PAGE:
Universities scramble to deal with virus clusters

University of North Carolina students wait outside of Woolen Gym on the Chapel Hill, N.C., campus as they wait to enter for a fitness class Monday, Aug. 17, 2020. The University announced minutes before that all classes will be moved online starting Wednesday, Aug. 19 due to COVID clusters on campus. (Julia Wall/The News & Observer via AP)

A major North Carolina university canceled in-person classes for undergraduates just a week into the fall semester as the school and other campuses around the U.S. scrambled to deal with coronavirus clusters linked in some cases to student housing, off-campus parties and packed bars.

The University of North Carolina at Chapel Hill said it will switch to remote learning on Wednesday and make arrangements for students who want to leave campus housing.

“We have emphasized that if we were faced with the need to change plans — take an off-ramp — we would not hesitate to do so, but we have not taken this decision lightly,” it said in a statement after reporting 130 confirmed infections among students and five among employees over the past week.

UNC-CH said the clusters were discovered in dorms, a fraternity house and other student housing.

Before the decision came down, the student newspaper, The Daily Tar Heel, ran an editorial headlined, “UNC has a clusterf—k on its hands,” though without the dashes.

The paper said that the parties that took place over the weekend were no surprise and that administrators should have begun the semester with online-only instruction at the university, which has 19,000 undergraduates.

University of North Carolina System president Peter Hans said, “The decision to adapt operations applies to UNC-Chapel Hill only, because no other UNC System institution has reported information, at this time, that would lead to similar modifications,” earlier this week.

“All students must continue to wear facial coverings and practice social distancing as part of their personal responsibility, particularly in off-campus settings. Taking personal responsibility and enforcing community standards are essential for the success of this semester and for protecting public health,” Hans said.

Outbreaks earlier this summer at fraternities in Washington state, California and Mississippi provided a glimpse of the challenges school officials face in keeping the virus from spreading on campuses where young people eat, live, study — and party — in close quarters.

UNC Board of Governors member Marty Kotis wrote on Facebook Monday evening about the decision, saying, “I didn’t have a say or vote on the UNC-CH switch to remote instruction. But as a member of the UNC System BOG, I was vehemently opposed to allowing the schools to charge the same fees as in-person, same tuition, room and board, etc.”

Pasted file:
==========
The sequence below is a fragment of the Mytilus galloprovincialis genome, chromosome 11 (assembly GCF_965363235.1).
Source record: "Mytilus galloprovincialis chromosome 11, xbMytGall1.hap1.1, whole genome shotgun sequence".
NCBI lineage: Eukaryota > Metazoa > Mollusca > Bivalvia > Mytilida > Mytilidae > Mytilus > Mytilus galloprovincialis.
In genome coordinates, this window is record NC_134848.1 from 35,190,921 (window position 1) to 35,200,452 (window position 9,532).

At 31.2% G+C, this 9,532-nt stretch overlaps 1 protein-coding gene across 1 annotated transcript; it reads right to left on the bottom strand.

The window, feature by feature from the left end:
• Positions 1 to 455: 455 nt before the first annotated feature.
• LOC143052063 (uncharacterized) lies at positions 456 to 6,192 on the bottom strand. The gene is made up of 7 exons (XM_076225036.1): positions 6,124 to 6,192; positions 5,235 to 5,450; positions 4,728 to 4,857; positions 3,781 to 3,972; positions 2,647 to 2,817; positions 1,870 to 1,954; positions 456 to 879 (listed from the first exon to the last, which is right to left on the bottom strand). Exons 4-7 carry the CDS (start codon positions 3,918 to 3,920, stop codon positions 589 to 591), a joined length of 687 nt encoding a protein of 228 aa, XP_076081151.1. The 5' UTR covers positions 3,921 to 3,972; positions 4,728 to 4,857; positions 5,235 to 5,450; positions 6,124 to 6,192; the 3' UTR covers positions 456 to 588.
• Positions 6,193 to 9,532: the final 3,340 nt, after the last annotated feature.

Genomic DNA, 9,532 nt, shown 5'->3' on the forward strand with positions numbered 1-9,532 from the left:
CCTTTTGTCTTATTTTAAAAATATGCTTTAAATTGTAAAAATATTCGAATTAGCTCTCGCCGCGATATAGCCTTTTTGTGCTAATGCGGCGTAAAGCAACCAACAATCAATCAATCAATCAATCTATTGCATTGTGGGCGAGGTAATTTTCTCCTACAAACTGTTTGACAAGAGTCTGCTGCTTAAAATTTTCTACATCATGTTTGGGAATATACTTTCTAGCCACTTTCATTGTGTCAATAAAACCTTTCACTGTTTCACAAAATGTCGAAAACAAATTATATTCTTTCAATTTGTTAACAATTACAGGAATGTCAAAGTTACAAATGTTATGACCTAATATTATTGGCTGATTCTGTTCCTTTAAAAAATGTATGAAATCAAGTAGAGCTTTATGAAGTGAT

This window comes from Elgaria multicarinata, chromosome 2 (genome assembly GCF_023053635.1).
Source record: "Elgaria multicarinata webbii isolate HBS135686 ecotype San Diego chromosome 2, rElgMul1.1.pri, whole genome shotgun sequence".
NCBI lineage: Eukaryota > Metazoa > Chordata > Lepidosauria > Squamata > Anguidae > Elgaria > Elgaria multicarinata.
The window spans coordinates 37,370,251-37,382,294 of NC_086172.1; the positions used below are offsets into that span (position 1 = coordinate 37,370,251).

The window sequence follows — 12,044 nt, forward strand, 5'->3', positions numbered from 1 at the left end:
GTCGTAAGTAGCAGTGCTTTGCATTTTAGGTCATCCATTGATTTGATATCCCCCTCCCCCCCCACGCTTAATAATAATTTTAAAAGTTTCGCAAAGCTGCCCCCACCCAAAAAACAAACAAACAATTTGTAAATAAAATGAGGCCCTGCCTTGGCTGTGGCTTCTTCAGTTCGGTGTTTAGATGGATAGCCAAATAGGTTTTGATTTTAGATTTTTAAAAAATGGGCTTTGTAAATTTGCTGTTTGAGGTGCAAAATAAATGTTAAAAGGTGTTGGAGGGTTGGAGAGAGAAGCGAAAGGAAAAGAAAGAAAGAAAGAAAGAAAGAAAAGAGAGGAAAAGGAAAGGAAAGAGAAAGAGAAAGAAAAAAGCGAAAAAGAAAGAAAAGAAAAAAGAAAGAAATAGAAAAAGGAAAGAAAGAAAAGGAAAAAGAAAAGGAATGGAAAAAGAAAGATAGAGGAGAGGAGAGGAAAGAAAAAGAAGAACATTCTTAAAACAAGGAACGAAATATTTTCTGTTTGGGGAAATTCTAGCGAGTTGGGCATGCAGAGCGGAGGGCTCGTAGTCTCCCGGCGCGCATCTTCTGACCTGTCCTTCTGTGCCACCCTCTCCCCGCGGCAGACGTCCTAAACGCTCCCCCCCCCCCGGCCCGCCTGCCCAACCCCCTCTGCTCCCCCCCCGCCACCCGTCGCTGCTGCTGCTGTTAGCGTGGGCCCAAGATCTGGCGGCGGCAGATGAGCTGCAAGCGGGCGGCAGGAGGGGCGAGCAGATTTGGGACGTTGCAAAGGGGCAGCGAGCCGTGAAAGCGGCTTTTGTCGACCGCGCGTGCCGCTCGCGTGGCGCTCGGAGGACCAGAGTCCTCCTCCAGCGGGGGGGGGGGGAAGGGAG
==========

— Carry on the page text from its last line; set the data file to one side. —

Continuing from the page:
In an interview Tuesday with North State Journal, Kotis said one of the most frustrating aspects of the decision is the data simply isn’t available to make such a consequential decision.

“If students want to withdraw they should get their money back, and if their classes are online and they don’t get the experience of the class, they should be able to pay a reduced price,” said Kotis.

“30,000 students didn’t show up COVID free. What is an acceptable positive rate? Is it really safer doing classes off campus and at Starbucks vs. on campus where the school controls everything?” Kotis said, noting that each campus has developed procedures included mandates for face coverings, social distancing, and more.

Kotis also said there is a massive assumption that online classes equals better for students, but there’s no data behind that feeling, not to mention that now with students off campus, there are no university controls for what students are doing and that responsibility now falls to the local areas.

“Without good data, its hard to make an informed decision. We may see this as a test case comparing (UNC) Chapel Hill with another university staying on campus and seeing the results,” Kotis added.

Another aspect of the sudden end to classes is the university employees, who now face the prospect of furloughs or layoffs. Kotis said those employees now may be forced to work in less safe environments than the university system.

NSJ also reached out to Gov. Roy Cooper’s office for comment on the university’s decision to move to remote learning. Catie Armstrong from Gov. Cooper’s office said, “All colleges and universities should be requiring students and staff to wear cloth masks that cover the mouth and nose, and limiting social gatherings to 10 people indoors and 25 outdoors. Because COVID-19 is highly contagious, communal living such as dorms makes it challenging to control virus outbreaks. Reducing the number of students living in communal dorms can help prevent spread of the virus. We will continue engaging with the higher education community as they learn from the experiences at UNC-Chapel Hill and work to protect their campuses and surrounding communities.

The Associated Press contributed to this story.